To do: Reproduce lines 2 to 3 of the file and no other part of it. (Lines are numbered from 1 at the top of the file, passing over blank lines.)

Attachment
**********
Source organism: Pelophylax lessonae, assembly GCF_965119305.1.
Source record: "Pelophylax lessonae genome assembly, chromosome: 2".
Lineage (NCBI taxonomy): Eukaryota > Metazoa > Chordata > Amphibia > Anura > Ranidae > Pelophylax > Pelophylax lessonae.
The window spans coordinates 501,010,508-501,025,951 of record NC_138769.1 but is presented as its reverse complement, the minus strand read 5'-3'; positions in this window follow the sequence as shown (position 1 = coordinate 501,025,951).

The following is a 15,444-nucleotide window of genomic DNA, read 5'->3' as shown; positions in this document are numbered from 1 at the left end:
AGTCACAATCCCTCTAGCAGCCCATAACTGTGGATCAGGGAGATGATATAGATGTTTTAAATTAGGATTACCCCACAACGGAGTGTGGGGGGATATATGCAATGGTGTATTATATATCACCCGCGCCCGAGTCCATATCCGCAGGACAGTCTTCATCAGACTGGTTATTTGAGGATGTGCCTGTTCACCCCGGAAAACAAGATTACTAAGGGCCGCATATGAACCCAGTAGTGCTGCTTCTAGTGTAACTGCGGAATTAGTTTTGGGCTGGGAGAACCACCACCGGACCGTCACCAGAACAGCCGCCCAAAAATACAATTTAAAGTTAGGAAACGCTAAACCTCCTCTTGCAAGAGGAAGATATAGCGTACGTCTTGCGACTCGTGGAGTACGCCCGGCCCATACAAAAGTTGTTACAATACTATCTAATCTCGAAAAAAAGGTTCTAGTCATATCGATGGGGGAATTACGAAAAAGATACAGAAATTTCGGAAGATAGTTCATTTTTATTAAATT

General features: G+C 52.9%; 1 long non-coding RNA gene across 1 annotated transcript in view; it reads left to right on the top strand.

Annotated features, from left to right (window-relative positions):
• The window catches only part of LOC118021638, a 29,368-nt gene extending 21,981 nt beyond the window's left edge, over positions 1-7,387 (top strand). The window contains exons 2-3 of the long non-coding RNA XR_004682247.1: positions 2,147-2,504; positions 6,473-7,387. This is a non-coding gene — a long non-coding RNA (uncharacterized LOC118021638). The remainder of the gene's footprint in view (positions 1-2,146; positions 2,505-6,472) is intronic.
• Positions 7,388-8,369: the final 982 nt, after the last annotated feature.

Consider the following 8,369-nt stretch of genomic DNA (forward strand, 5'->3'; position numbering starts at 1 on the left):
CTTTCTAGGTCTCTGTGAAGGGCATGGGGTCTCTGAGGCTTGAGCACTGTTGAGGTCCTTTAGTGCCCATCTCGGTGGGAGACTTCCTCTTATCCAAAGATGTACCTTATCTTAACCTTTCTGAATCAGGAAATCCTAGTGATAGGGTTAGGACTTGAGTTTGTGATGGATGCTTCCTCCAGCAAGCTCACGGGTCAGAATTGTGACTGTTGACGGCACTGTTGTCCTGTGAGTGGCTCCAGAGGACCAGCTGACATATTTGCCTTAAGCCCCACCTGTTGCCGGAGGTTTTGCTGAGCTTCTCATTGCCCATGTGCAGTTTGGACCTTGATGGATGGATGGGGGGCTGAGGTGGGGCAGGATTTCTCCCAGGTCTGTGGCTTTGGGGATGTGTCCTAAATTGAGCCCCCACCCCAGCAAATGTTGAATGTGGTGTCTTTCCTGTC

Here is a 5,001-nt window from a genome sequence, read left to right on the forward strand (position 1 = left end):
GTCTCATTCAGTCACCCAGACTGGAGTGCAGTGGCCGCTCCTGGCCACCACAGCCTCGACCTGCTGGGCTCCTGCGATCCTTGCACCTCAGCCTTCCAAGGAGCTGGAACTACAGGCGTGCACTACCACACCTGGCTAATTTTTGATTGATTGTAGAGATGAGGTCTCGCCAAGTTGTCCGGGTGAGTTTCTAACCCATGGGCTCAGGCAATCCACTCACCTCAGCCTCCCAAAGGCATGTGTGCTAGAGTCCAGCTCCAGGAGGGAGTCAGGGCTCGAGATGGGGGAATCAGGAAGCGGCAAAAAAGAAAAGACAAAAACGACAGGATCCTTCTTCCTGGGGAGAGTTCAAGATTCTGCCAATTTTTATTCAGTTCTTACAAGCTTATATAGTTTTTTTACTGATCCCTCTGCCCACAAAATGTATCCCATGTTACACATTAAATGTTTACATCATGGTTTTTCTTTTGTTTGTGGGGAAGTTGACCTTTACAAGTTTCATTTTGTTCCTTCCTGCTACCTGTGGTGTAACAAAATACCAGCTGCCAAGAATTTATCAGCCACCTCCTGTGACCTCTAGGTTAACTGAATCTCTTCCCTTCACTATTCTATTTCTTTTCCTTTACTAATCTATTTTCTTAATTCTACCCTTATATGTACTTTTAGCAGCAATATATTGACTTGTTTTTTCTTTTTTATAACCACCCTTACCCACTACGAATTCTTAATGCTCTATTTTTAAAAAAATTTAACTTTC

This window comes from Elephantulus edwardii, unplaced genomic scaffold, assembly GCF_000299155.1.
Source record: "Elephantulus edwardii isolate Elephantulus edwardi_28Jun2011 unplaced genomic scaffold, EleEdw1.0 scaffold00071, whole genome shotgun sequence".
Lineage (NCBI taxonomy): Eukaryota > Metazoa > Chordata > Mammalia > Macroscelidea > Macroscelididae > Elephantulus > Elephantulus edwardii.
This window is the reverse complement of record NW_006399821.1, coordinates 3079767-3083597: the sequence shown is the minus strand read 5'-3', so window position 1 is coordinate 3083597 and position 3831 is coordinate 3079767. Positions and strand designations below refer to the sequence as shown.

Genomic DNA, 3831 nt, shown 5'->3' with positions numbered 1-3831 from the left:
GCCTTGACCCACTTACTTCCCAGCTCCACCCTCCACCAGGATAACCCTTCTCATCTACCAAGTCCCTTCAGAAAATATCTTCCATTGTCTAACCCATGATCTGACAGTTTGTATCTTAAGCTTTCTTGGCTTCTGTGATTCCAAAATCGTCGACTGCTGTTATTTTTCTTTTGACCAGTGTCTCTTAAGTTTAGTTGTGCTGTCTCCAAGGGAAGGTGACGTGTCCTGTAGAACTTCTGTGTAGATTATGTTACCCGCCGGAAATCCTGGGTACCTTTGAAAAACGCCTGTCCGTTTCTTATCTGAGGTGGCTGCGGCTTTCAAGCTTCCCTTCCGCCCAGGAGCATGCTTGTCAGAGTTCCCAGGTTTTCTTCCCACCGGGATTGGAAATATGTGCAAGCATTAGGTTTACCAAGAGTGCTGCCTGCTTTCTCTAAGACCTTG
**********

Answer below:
Source record: "Pelophylax lessonae genome assembly, chromosome: 2".
Lineage (NCBI taxonomy): Eukaryota > Metazoa > Chordata > Amphibia > Anura > Ranidae > Pelophylax > Pelophylax lessonae.